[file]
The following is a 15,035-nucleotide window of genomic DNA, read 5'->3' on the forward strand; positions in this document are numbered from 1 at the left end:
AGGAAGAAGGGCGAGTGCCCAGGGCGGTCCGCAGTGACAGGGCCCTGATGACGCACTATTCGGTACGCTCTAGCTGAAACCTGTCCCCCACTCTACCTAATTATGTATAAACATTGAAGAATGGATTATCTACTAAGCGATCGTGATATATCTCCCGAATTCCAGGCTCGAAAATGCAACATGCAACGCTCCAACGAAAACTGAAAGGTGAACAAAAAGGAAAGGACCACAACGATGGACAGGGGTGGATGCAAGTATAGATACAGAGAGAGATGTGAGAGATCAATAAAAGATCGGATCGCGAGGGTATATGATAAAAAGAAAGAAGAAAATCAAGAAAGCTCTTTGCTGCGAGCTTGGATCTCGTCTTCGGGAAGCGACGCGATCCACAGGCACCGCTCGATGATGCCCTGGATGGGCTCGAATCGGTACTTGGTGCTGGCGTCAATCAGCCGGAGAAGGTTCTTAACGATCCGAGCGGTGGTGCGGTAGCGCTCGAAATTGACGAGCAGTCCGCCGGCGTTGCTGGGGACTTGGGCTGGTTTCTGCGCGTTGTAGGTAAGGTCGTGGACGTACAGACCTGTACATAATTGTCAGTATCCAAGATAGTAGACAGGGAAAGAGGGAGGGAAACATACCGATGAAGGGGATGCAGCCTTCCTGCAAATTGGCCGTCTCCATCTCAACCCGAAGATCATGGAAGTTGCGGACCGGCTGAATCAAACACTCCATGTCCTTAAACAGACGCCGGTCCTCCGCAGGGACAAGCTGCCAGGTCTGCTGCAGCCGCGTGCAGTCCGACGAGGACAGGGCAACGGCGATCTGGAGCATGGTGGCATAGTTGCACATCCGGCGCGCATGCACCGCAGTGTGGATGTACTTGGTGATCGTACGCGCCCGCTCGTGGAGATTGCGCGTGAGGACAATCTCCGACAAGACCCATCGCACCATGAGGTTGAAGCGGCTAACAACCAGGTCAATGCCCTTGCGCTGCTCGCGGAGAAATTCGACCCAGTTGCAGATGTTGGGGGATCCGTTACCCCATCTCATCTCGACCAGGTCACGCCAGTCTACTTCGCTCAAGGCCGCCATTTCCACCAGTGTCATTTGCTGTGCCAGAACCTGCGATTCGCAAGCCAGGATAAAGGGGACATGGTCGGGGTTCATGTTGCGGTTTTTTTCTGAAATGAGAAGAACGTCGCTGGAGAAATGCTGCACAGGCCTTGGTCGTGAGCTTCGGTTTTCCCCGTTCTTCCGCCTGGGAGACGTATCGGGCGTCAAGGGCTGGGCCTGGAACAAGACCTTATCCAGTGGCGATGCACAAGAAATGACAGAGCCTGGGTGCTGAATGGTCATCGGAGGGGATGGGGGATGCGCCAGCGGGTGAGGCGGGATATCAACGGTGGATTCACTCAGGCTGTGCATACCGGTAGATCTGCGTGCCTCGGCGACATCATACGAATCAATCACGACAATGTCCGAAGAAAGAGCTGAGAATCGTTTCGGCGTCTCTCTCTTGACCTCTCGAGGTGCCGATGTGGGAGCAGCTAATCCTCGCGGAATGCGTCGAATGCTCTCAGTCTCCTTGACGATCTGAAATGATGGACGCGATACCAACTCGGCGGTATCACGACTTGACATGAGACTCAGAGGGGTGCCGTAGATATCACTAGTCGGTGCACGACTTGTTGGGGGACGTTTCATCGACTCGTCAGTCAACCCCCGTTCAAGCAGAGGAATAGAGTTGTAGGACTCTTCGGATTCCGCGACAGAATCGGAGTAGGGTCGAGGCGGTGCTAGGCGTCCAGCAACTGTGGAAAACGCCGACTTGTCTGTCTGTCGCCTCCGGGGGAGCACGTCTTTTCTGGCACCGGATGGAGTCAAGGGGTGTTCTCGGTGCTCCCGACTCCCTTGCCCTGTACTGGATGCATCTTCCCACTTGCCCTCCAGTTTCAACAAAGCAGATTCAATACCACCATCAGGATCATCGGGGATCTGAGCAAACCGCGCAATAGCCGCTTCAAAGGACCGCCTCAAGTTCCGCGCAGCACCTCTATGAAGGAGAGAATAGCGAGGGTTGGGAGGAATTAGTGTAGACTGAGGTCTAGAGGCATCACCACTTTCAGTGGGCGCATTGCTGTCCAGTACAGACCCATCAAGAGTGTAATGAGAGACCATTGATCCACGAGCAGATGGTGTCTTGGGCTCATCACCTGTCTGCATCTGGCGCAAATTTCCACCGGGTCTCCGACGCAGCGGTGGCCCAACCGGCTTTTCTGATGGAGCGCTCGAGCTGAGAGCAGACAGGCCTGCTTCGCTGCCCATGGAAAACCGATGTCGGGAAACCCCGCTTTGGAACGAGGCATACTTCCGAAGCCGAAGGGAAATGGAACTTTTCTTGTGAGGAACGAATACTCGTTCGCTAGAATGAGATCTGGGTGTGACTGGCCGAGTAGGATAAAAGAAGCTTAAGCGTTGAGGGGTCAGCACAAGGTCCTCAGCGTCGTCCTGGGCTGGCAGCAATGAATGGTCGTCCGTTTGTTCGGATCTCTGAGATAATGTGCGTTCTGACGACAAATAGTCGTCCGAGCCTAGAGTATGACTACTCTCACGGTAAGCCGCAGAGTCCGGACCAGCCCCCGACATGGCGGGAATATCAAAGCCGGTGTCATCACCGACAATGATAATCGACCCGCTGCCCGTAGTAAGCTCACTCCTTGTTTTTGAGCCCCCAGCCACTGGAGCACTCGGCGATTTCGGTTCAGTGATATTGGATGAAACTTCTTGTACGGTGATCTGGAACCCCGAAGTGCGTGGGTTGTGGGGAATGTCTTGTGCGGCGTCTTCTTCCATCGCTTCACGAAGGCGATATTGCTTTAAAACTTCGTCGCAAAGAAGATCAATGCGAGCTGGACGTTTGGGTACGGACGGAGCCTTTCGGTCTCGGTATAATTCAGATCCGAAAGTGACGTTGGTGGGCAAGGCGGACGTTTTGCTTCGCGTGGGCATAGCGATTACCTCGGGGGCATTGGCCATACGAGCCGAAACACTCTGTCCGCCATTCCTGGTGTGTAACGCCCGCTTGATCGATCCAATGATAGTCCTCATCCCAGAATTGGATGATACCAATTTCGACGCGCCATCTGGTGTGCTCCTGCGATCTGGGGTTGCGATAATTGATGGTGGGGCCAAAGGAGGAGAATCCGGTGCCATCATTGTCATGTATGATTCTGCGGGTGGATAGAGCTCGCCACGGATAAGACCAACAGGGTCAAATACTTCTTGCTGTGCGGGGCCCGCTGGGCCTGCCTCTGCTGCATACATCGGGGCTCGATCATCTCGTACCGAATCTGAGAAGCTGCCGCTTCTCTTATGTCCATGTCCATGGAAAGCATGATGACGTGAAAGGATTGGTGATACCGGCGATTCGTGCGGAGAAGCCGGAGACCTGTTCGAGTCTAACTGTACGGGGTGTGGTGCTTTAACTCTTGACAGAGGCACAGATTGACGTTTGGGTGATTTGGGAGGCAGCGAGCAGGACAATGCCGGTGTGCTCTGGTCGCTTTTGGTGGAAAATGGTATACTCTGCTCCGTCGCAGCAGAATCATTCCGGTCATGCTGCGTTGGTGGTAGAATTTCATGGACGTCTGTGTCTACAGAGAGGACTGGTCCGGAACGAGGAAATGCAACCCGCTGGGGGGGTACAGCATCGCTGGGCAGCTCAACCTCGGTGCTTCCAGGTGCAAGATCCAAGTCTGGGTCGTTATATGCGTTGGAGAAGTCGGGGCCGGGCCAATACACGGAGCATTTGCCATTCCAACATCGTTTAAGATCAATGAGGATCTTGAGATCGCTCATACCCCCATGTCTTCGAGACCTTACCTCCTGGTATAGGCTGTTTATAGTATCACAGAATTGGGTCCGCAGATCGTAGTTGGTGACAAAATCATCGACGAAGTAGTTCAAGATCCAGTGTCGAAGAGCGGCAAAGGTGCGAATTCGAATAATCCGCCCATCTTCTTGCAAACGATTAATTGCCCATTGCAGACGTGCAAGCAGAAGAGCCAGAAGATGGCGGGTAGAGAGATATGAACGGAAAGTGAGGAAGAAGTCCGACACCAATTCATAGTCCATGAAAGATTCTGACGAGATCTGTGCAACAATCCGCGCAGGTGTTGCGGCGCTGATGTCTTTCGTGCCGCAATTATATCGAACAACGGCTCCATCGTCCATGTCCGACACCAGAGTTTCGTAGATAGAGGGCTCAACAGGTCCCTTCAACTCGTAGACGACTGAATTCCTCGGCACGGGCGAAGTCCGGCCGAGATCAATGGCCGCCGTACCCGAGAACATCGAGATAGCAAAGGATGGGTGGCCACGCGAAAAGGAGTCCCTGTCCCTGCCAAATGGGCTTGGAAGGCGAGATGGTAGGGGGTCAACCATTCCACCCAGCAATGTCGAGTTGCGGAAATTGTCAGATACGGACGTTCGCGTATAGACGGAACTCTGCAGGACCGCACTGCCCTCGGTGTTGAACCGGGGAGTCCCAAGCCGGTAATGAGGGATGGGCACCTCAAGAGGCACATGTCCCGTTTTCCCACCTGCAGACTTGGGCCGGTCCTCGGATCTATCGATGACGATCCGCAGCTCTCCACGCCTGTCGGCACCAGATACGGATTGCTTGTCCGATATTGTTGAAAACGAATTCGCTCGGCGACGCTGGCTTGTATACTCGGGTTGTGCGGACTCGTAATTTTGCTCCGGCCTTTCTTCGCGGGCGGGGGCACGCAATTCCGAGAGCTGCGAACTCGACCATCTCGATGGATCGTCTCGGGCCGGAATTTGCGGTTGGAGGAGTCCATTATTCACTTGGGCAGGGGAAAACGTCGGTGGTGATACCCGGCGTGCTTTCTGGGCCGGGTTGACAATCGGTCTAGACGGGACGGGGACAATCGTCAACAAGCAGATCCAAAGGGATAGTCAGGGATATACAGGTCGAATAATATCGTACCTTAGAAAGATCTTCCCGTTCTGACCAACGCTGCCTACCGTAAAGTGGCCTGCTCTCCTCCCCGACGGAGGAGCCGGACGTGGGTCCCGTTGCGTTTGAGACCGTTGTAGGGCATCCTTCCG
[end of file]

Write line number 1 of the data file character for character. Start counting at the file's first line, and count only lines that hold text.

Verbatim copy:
The following is a 15,035-nucleotide window of genomic DNA, read 5'->3' on the forward strand; positions in this document are numbered from 1 at the left end: